fact that none of the DMs of RF we have looked at undergo phonetic reduction. The
              DM, that is, contrasts with its deictic and anaphoric counterparts as these can
              always be contracted even when they carry the sentence stress:

                     Ex. 4. Now that's what I call a programme. It lasted only one and a half hours but it
                     satisfied body and soul. (BNC)

                  In any case, if we concede that that is constitutes a shortened form of that is to
              say, what has taken place is phrase truncation, rather than phonetic reduction.
                  As a component of a DM, that has been completely stripped of its anaphoric func-
              tion (DIVERGENCE) which McCarthy (1994: 275) states is to refer “across from the
              current focus to entities or foci that are non-current, non-central, marginalizable or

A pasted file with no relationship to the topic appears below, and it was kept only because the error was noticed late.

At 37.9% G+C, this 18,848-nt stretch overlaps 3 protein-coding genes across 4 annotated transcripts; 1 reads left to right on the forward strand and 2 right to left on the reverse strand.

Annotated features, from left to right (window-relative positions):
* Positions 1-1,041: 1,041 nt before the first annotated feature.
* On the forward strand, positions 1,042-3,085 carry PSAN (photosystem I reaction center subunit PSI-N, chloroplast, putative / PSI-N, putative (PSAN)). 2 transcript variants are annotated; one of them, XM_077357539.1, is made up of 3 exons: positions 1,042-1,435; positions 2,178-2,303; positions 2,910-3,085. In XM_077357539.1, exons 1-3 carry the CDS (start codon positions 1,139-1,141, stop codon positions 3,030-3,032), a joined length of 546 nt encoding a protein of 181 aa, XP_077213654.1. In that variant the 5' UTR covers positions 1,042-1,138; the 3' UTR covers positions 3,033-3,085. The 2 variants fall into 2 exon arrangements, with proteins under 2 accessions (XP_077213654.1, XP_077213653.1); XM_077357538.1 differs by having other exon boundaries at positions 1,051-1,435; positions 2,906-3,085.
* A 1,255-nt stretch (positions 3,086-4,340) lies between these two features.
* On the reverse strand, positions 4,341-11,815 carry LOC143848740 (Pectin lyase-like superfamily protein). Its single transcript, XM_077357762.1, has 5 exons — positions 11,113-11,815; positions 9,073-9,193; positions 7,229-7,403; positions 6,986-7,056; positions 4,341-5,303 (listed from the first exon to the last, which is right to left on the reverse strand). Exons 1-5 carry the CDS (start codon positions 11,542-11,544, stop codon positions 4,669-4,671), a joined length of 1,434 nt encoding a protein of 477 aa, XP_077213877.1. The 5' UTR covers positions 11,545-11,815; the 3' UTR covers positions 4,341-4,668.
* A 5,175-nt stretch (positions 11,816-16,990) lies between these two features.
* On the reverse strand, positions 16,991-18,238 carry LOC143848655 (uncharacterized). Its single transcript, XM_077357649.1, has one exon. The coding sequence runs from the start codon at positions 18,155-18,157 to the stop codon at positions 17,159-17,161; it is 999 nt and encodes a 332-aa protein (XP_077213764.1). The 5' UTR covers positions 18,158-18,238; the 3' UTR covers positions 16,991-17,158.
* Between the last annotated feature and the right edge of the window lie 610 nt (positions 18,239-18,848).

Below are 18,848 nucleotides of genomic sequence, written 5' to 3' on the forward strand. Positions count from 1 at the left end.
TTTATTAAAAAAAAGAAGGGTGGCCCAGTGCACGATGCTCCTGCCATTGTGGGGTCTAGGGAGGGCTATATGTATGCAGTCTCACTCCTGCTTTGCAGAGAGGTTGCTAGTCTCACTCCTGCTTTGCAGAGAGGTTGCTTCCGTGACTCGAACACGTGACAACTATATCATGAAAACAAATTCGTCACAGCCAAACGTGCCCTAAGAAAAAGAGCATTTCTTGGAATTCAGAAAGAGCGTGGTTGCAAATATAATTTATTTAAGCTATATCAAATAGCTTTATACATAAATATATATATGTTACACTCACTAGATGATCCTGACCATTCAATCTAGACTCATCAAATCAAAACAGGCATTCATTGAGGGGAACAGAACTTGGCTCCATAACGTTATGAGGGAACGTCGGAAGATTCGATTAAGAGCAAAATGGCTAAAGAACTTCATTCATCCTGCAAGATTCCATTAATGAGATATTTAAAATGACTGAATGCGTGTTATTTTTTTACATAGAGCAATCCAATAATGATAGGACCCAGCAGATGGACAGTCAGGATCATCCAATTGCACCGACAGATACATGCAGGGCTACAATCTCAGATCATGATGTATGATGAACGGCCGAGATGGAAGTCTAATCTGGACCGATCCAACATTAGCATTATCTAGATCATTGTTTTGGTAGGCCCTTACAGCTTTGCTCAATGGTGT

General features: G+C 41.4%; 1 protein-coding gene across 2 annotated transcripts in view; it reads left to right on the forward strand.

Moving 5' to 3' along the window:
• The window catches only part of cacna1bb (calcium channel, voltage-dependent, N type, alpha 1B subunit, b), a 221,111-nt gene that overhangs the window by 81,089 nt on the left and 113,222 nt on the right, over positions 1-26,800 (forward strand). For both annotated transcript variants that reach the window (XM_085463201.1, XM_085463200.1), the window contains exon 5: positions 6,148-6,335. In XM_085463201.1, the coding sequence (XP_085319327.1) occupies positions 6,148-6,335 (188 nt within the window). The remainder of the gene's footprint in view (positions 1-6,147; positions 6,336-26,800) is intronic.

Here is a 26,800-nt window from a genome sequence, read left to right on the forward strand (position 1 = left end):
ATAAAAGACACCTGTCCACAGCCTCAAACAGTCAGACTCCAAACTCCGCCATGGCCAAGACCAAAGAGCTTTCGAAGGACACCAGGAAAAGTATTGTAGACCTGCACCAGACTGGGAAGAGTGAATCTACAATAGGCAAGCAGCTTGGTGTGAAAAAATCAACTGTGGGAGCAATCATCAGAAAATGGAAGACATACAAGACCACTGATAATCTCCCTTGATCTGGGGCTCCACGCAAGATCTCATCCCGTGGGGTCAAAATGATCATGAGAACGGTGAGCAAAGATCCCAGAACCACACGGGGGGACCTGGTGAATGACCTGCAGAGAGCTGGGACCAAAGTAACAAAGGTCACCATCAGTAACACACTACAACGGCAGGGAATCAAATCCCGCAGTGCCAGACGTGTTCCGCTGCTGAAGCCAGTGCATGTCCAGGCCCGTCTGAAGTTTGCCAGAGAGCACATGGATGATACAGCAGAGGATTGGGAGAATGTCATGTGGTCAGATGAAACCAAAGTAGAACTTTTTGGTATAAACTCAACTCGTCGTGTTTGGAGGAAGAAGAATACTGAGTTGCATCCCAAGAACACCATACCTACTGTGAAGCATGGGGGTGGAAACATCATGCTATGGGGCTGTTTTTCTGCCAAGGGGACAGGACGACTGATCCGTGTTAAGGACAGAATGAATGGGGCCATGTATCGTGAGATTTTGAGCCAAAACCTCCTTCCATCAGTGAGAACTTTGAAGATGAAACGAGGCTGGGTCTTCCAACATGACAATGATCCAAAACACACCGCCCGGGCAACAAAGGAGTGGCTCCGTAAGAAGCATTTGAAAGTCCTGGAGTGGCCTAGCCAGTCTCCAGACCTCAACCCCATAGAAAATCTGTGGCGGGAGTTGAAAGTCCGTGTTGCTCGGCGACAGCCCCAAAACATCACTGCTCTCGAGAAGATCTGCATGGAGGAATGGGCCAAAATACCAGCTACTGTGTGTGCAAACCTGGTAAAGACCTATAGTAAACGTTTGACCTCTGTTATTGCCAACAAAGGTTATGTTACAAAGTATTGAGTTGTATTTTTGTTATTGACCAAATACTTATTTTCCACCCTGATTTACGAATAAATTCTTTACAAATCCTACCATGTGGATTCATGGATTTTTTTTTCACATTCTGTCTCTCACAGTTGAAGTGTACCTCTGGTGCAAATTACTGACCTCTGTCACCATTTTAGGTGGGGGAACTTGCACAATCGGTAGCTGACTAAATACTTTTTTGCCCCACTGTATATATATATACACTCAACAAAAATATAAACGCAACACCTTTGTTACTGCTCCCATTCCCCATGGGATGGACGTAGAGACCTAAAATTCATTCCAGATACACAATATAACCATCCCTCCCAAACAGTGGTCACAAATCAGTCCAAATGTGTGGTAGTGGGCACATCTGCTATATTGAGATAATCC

other-attributed” although it does retain its function as a connector –pointing to PER-
              SISTANCE. Evidence of the more pragmatic nature of the DM, that is, can be found
              in the fact that it is neither singular nor plural. If not, the following example would not
              be possible as magistrates is plural and that is singular.

                     Ex. 5. The varied world in a courtroom. MAGISTRATES' Courts have been in existence
                     for hundreds of years, presided over by lay Justices of the Peace (magistrates), that is
                     people who have no legal qualification. (BNC)


                 An explanation for this is that DMs (Archakis 2001: 1252) “have gradually lost